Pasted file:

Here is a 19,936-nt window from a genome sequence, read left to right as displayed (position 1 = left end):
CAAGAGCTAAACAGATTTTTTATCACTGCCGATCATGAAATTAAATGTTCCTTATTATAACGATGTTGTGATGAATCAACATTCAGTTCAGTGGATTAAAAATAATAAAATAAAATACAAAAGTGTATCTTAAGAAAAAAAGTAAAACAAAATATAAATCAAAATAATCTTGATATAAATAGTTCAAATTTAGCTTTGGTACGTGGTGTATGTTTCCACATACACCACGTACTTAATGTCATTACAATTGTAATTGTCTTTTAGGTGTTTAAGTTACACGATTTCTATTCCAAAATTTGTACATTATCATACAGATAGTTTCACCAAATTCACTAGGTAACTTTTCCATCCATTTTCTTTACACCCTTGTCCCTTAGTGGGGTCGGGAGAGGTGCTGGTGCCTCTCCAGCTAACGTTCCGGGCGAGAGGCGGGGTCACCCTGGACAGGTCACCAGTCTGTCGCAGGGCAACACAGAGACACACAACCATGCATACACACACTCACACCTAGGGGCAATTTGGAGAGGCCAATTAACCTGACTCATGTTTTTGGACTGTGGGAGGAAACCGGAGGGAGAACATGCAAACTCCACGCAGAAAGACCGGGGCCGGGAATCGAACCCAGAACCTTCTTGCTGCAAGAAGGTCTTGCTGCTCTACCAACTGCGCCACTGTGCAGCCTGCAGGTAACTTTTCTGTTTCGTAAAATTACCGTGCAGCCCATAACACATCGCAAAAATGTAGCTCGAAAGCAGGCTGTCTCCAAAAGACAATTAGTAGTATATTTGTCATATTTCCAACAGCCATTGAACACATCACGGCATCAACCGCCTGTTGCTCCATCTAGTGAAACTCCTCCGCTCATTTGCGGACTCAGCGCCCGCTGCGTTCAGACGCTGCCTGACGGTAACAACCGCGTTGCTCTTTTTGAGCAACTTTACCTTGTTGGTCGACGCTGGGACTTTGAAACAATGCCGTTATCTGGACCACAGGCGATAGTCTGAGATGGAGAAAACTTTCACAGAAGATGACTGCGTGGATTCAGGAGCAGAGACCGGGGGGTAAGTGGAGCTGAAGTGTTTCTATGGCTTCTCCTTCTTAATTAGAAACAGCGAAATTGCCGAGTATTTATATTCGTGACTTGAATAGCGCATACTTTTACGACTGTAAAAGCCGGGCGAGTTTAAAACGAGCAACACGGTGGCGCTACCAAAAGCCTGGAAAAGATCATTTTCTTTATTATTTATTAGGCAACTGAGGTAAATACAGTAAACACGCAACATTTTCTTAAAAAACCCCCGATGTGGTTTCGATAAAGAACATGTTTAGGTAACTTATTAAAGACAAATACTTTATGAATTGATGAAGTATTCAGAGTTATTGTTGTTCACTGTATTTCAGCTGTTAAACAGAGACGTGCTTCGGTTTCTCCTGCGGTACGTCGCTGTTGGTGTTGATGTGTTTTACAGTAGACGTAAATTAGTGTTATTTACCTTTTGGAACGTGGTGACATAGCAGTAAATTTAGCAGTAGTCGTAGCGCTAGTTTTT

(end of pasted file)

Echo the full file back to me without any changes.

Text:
Here is a 19,936-nt window from a genome sequence, read left to right as displayed (position 1 = left end):
CAAGAGCTAAACAGATTTTTTATCACTGCCGATCATGAAATTAAATGTTCCTTATTATAACGATGTTGTGATGAATCAACATTCAGTTCAGTGGATTAAAAATAATAAAATAAAATACAAAAGTGTATCTTAAGAAAAAAAGTAAAACAAAATATAAATCAAAATAATCTTGATATAAATAGTTCAAATTTAGCTTTGGTACGTGGTGTATGTTTCCACATACACCACGTACTTAATGTCATTACAATTGTAATTGTCTTTTAGGTGTTTAAGTTACACGATTTCTATTCCAAAATTTGTACATTATCATACAGATAGTTTCACCAAATTCACTAGGTAACTTTTCCATCCATTTTCTTTACACCCTTGTCCCTTAGTGGGGTCGGGAGAGGTGCTGGTGCCTCTCCAGCTAACGTTCCGGGCGAGAGGCGGGGTCACCCTGGACAGGTCACCAGTCTGTCGCAGGGCAACACAGAGACACACAACCATGCATACACACACTCACACCTAGGGGCAATTTGGAGAGGCCAATTAACCTGACTCATGTTTTTGGACTGTGGGAGGAAACCGGAGGGAGAACATGCAAACTCCACGCAGAAAGACCGGGGCCGGGAATCGAACCCAGAACCTTCTTGCTGCAAGAAGGTCTTGCTGCTCTACCAACTGCGCCACTGTGCAGCCTGCAGGTAACTTTTCTGTTTCGTAAAATTACCGTGCAGCCCATAACACATCGCAAAAATGTAGCTCGAAAGCAGGCTGTCTCCAAAAGACAATTAGTAGTATATTTGTCATATTTCCAACAGCCATTGAACACATCACGGCATCAACCGCCTGTTGCTCCATCTAGTGAAACTCCTCCGCTCATTTGCGGACTCAGCGCCCGCTGCGTTCAGACGCTGCCTGACGGTAACAACCGCGTTGCTCTTTTTGAGCAACTTTACCTTGTTGGTCGACGCTGGGACTTTGAAACAATGCCGTTATCTGGACCACAGGCGATAGTCTGAGATGGAGAAAACTTTCACAGAAGATGACTGCGTGGATTCAGGAGCAGAGACCGGGGGGTAAGTGGAGCTGAAGTGTTTCTATGGCTTCTCCTTCTTAATTAGAAACAGCGAAATTGCCGAGTATTTATATTCGTGACTTGAATAGCGCATACTTTTACGACTGTAAAAGCCGGGCGAGTTTAAAACGAGCAACACGGTGGCGCTACCAAAAGCCTGGAAAAGATCATTTTCTTTATTATTTATTAGGCAACTGAGGTAAATACAGTAAACACGCAACATTTTCTTAAAAAACCCCCGATGTGGTTTCGATAAAGAACATGTTTAGGTAACTTATTAAAGACAAATACTTTATGAATTGATGAAGTATTCAGAGTTATTGTTGTTCACTGTATTTCAGCTGTTAAACAGAGACGTGCTTCGGTTTCTCCTGCGGTACGTCGCTGTTGGTGTTGATGTGTTTTACAGTAGACGTAAATTAGTGTTATTTACCTTTTGGAACGTGGTGACATAGCAGTAAATTTAGCAGTAGTCGTAGCGCTAGTTTTT